Luke records that Saul proved that Jesus was the Christ. But we know from other New Testament sources that he did not do this immediately. This came only after another experience, not recorded here, but recorded in Galatians 1:15-17: “But God set me apart from the time I was born. He showed me His grace by appointing me. He was pleased to show His Son in my life. He wanted me to preach about Jesus among those who aren’t Jews. When God appointed me, I didn’t talk to anyone. I didn’t go up to Jerusalem to see those who were apostles before I was. Instead, I went at once into Arabia. Later I returned to Damascus.” So, Saul came back to Damascus from Arabia, confident, knowledgeable, eager, able in the Scriptures, increased all the more in strength, confounding the Jews, proving from the Scriptures that Jesus is the Christ.
Despite Saul’s tremendous dedication, skilled and knowledgeable arguments and sincere effort, the Jews remain locked in stubborn and obstinate unbelief. Their rejection is so complete that they plotted Saul’s demise. His friends have to take him at night and let him down over a wall (Acts 9:23-25).
In Acts 9:27-30, we are told that Saul came to Jerusalem, still determined to show the world how much he could do for Christ. But the disciples, at first, would have nothing to do with him. But a man named Barnabas befriended Saul and spoke up for him. From Galatians we learn that his stay in Jerusalem was only 15 days. But in that time Saul went into the synagogues and began to argue and dispute, again to prove that Jesus was the Christ. It had the same effect as in Damascus: They sought to kill him. Thus, he was sent back to Tarsus. And in bringing this portion of the story to conclusion, Luke writes that the Church enjoyed a time of peace as soon as they got rid of Saul.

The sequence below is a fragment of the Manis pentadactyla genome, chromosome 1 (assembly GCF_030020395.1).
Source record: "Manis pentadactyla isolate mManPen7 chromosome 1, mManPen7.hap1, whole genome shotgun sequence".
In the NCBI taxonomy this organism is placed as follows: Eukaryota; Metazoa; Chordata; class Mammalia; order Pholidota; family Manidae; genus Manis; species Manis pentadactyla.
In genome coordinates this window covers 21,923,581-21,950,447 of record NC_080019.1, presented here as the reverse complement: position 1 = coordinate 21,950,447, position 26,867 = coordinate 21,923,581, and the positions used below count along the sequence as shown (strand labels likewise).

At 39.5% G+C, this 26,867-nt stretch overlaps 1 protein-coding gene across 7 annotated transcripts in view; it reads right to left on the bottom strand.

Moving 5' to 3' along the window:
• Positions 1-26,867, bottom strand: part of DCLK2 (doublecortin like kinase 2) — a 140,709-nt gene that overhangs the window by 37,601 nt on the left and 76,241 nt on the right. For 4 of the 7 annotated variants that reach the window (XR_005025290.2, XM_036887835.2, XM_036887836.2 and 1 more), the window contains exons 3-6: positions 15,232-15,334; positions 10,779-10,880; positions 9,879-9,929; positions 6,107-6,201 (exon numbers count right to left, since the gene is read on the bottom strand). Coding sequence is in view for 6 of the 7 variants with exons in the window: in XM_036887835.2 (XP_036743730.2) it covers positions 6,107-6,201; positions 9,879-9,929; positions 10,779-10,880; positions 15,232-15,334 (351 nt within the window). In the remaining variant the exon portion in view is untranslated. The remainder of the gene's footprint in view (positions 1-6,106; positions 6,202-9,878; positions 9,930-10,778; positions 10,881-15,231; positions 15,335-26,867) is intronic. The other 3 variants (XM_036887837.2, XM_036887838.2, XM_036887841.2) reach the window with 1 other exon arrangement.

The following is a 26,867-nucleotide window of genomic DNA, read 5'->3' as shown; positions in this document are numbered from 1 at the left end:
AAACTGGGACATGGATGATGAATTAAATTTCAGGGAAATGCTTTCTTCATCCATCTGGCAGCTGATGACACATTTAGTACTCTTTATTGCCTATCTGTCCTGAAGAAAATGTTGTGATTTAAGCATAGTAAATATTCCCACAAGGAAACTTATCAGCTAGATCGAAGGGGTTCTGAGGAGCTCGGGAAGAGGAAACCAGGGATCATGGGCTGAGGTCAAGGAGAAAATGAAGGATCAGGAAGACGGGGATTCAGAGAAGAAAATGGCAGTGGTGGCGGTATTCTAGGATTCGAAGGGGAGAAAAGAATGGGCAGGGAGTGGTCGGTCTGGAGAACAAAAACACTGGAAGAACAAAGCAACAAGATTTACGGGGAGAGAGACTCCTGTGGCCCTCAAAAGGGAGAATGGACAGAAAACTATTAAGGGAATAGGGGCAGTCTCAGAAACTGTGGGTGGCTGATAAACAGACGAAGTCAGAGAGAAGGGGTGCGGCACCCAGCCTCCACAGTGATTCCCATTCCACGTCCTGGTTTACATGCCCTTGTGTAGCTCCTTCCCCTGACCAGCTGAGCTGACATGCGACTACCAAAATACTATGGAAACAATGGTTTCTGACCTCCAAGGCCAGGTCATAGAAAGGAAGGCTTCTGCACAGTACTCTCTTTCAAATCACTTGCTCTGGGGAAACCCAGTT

As we correlate this with other scriptures, we can understand what is really happening here. Here is a young Christian, in all the eager zeal of the flesh—trying to do what he thinks God wants done—ruining the whole affair, causing people endless trouble and actually operating as a roadblock to the progress of the Gospel in that place.
There are many Christians like that. A lot of us have never learned the essential lesson of the Christian life—to take upon us the yoke of Christ (Matthew 11:29b). This is what Saul had to learn.
*We must understand that we are actually a hindrance to what God is trying to do—despite our zeal and sincerity—until we learn the essential lesson that God Himself is our strength. Christ's life in us is all that it takes.
Saul was sent home to Tarsus. Home is often the hardest place on earth to learn any-thing. For a period of from 7 to 10 years (it is difficult to know for sure) nothing is heard of Saul. He is home, learning the essential lesson that God does not need his background, nor his effort.
*The life of an eager, zealous Christian, trying to serve God in the flesh, is not a Christian life at all. It is false Christianity and it turns people away from Christ.

32-35 Peter went off on a mission to visit all the Churches. In the course of his travels he arrived in Lydda and met with the believers there. He came across a man—his name was Aeneas—who had been in bed eight years paralyzed. Peter said, “Aeneas, Jesus Christ heals you. Get up and make your bed!” And he did it—jumped right out of bed. Everybody who lived in Lydda and Sharon saw him walking around and woke up to the fact that God was alive and active among them.